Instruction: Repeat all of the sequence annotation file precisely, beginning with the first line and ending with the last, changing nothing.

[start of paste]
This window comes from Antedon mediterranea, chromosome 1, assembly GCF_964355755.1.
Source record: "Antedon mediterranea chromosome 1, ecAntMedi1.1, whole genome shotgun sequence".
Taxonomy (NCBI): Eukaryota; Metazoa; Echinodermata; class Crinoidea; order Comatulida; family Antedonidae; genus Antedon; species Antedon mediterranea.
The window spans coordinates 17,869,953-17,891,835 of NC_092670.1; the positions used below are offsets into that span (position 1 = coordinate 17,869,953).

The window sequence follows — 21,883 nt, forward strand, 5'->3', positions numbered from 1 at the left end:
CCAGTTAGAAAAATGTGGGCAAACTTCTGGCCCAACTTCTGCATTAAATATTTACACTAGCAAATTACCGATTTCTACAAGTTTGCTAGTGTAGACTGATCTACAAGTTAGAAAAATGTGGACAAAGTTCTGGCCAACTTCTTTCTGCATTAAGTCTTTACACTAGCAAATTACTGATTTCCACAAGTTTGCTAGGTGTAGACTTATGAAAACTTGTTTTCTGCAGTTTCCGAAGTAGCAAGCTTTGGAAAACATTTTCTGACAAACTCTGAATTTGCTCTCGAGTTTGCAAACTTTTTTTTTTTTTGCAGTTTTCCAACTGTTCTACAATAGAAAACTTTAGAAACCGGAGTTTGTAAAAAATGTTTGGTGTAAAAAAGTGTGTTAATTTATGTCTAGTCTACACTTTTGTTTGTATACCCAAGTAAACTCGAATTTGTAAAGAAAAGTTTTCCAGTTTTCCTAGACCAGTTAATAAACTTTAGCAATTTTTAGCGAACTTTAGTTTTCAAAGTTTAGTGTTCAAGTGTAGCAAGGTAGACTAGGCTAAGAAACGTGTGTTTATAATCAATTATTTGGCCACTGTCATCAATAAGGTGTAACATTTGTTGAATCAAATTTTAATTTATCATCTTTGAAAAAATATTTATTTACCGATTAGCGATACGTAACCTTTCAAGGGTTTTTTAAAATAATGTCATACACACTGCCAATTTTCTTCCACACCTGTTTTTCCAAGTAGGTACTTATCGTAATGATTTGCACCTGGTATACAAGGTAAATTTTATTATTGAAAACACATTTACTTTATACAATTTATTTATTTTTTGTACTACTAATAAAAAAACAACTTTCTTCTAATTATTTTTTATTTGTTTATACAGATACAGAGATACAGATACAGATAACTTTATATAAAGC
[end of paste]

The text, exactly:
This window comes from Antedon mediterranea, chromosome 1, assembly GCF_964355755.1.
Source record: "Antedon mediterranea chromosome 1, ecAntMedi1.1, whole genome shotgun sequence".
Taxonomy (NCBI): Eukaryota; Metazoa; Echinodermata; class Crinoidea; order Comatulida; family Antedonidae; genus Antedon; species Antedon mediterranea.
The window spans coordinates 17,869,953-17,891,835 of NC_092670.1; the positions used below are offsets into that span (position 1 = coordinate 17,869,953).

The window sequence follows — 21,883 nt, forward strand, 5'->3', positions numbered from 1 at the left end:
CCAGTTAGAAAAATGTGGGCAAACTTCTGGCCCAACTTCTGCATTAAATATTTACACTAGCAAATTACCGATTTCTACAAGTTTGCTAGTGTAGACTGATCTACAAGTTAGAAAAATGTGGACAAAGTTCTGGCCAACTTCTTTCTGCATTAAGTCTTTACACTAGCAAATTACTGATTTCCACAAGTTTGCTAGGTGTAGACTTATGAAAACTTGTTTTCTGCAGTTTCCGAAGTAGCAAGCTTTGGAAAACATTTTCTGACAAACTCTGAATTTGCTCTCGAGTTTGCAAACTTTTTTTTTTTTTGCAGTTTTCCAACTGTTCTACAATAGAAAACTTTAGAAACCGGAGTTTGTAAAAAATGTTTGGTGTAAAAAAGTGTGTTAATTTATGTCTAGTCTACACTTTTGTTTGTATACCCAAGTAAACTCGAATTTGTAAAGAAAAGTTTTCCAGTTTTCCTAGACCAGTTAATAAACTTTAGCAATTTTTAGCGAACTTTAGTTTTCAAAGTTTAGTGTTCAAGTGTAGCAAGGTAGACTAGGCTAAGAAACGTGTGTTTATAATCAATTATTTGGCCACTGTCATCAATAAGGTGTAACATTTGTTGAATCAAATTTTAATTTATCATCTTTGAAAAAATATTTATTTACCGATTAGCGATACGTAACCTTTCAAGGGTTTTTTAAAATAATGTCATACACACTGCCAATTTTCTTCCACACCTGTTTTTCCAAGTAGGTACTTATCGTAATGATTTGCACCTGGTATACAAGGTAAATTTTATTATTGAAAACACATTTACTTTATACAATTTATTTATTTTTTGTACTACTAATAAAAAAACAACTTTCTTCTAATTATTTTTTATTTGTTTATACAGATACAGAGATACAGATACAGATAACTTTATATAAAGC